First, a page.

Progress of quilting: the Hindu editorial on the reimbursement of insured bank deposits


The government is hoping to make further changes to the 1961 Deposit Insurance and Credit Guarantee Corporation Act during the monsoon session, after Cabinet nodded this week. From a savers perspective, the most important change on the anvil is a 90-day deadline for the Corporation (DICGC) to remit insured customers’ deposits to troubled banks. According to the plan, once the RBI places restrictions on a bank, the countdown will begin and on or so day 91, account holders will collect their outstanding balance with a cap of 5 lakh. While Finance Minister Nirmala Sitharaman said this would not apply in retrospect, she indicated it would apply to cases of lenders already under moratorium. Over the past two years, Yes Bank, Lakshmi Vilas Bank and PMC Bank have faced such a ban on depositors seeking to opt out. PMC’s bank accounts still face such restrictions, even as savings parked in other failed cooperative lenders continue to elude their rightful owners. The minister said it normally takes eight to ten years for insured deposits to be paid, once a bank hits a roadblock and a myriad of conditions are placed on withdrawals. But these delays were also well known last year, when the insured deposit amount was increased to ₹ 5 lakh from ₹ 1 lakh fixed in 1993.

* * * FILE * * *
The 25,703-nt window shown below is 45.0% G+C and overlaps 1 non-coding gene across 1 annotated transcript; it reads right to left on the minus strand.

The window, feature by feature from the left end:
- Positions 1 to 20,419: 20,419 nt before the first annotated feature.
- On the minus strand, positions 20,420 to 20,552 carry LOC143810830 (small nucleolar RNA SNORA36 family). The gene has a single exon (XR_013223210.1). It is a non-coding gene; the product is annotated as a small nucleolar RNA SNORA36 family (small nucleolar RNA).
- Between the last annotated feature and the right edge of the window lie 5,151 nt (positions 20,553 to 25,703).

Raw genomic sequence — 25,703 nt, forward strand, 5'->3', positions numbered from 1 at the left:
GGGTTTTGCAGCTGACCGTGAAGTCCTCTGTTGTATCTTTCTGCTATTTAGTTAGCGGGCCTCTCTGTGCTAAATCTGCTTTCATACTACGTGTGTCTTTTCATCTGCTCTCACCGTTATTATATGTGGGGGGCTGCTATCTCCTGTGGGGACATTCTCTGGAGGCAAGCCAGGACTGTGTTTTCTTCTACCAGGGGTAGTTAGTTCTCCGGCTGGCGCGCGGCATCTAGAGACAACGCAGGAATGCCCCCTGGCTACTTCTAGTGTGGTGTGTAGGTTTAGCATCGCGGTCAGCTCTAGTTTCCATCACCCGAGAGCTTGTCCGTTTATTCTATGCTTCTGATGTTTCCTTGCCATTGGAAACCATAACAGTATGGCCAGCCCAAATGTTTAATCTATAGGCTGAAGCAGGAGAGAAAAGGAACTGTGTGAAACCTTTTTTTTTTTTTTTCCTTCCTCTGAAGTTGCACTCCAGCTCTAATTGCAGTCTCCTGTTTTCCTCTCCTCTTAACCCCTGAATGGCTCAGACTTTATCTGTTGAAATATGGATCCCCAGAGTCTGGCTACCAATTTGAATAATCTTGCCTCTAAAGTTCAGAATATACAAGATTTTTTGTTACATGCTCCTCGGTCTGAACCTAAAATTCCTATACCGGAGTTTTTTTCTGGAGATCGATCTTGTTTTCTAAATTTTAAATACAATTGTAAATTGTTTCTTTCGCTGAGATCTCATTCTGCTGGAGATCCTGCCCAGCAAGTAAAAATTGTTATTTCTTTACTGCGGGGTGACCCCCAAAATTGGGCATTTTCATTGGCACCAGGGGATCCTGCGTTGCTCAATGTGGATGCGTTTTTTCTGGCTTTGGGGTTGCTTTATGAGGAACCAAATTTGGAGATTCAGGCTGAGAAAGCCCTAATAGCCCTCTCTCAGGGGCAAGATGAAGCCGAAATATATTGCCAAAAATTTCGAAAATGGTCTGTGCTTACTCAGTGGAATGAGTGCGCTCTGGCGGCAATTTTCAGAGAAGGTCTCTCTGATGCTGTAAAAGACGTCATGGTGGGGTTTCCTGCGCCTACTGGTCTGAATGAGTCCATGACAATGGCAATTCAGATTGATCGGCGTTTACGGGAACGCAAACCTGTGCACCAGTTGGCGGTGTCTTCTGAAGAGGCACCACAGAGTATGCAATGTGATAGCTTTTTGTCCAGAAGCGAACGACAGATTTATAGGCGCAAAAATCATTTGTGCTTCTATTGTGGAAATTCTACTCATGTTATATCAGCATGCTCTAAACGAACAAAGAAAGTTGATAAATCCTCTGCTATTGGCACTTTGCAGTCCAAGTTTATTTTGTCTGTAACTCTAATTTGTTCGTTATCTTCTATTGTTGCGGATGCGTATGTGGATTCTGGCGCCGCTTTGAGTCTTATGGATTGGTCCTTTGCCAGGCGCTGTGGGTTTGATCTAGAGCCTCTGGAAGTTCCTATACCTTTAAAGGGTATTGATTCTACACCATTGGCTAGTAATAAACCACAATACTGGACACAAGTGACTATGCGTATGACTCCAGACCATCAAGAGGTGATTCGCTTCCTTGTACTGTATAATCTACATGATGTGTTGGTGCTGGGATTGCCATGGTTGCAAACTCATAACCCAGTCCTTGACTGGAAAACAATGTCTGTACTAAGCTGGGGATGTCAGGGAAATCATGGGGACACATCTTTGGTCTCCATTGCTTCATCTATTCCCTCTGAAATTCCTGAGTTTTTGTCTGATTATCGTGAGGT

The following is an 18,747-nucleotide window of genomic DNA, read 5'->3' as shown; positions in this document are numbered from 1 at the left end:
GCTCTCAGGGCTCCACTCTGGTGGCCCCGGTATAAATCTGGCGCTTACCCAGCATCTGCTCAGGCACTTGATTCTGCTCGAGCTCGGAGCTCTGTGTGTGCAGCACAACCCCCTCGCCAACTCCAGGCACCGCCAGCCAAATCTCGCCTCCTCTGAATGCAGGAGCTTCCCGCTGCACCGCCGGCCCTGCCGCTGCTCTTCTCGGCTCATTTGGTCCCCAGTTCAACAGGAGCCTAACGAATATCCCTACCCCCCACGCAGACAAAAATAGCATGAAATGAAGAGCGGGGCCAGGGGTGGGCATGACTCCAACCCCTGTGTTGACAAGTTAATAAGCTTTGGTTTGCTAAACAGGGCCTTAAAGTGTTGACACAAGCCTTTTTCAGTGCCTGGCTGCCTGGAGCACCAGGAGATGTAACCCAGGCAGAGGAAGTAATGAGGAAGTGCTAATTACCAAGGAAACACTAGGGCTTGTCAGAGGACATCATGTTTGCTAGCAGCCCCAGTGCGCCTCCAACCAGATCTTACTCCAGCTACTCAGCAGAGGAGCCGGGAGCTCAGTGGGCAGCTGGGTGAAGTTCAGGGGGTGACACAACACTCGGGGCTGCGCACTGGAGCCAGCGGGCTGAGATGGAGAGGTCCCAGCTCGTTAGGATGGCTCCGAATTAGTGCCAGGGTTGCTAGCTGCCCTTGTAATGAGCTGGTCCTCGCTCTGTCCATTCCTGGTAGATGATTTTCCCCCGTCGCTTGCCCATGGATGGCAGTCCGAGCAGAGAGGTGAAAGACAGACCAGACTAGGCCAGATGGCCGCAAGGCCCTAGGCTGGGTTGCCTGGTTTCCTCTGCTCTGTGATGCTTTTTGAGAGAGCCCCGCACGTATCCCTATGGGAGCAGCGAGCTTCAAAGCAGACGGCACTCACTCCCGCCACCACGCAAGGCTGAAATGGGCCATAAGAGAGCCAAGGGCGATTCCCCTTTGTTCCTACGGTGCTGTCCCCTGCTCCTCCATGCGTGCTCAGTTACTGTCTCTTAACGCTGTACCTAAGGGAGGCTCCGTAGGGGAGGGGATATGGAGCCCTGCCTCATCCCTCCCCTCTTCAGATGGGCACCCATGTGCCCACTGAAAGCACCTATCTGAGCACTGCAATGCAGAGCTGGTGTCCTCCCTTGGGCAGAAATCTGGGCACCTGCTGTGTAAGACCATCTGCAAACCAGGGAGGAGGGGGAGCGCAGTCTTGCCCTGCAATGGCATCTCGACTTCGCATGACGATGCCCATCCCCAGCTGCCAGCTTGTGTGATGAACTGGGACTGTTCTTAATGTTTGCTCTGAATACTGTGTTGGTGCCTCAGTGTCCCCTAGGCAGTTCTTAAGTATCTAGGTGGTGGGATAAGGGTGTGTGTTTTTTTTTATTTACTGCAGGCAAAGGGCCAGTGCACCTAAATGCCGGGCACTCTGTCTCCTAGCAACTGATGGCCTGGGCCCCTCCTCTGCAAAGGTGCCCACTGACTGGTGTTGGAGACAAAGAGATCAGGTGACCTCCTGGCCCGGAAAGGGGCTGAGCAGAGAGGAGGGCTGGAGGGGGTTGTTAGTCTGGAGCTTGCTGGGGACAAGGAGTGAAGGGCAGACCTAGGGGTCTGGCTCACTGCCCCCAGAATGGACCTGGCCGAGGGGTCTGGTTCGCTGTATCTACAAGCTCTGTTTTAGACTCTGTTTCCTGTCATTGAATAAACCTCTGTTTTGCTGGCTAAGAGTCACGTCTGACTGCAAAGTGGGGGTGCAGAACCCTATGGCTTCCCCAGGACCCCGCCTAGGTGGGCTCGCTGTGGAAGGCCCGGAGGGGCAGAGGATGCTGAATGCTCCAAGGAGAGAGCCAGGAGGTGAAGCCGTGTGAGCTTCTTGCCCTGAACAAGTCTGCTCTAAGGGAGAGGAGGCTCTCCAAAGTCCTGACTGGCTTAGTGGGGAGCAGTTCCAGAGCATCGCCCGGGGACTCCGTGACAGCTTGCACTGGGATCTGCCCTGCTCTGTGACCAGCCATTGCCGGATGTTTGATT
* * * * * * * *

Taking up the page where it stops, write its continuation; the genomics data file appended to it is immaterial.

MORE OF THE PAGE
Making incremental changes in quick succession suggests a piecemeal approach to governance rather than a system-wide view, although the government has emphasized that it has been working “overtime” to resolve the PMC crisis. Bank. Nonetheless, given the growing distress of households and the declining momentum in savings levels due to the pandemic, this change must be able to weather the din of Parliament. According to RBI data 76.21 lakh crore or almost 51% of deposits are now insured, but 98.3% of all accounts have balances of ₹ 5 lakh or less, so they are fully insured. This can be a source of renewed comfort for people in the banking system, struggling with bad debts, declining deposits and a still nascent insolvency framework. It is important for financial stability that people feel it is safer to park their money in a bank than to hide it under a mattress. For many people with limited financial literacy and limited access to retirement savings instruments, with lifetime incomes (maybe more than 5 lakh) parked in a neighborhood cooperative bank, this would still be a far cry from the bottom line. be perfect. The RBI needs to step up its watchdog game, and the Center, which recently made the Cooperation Department a full-fledged ministry, must allow it to do so. In addition, just as the latest amendments include a provision to increase the premium paid by banks to DICGC in the future, there should have been one to increase the limit of insured deposits in line with inflation and changes in per capita income.


Comments are closed.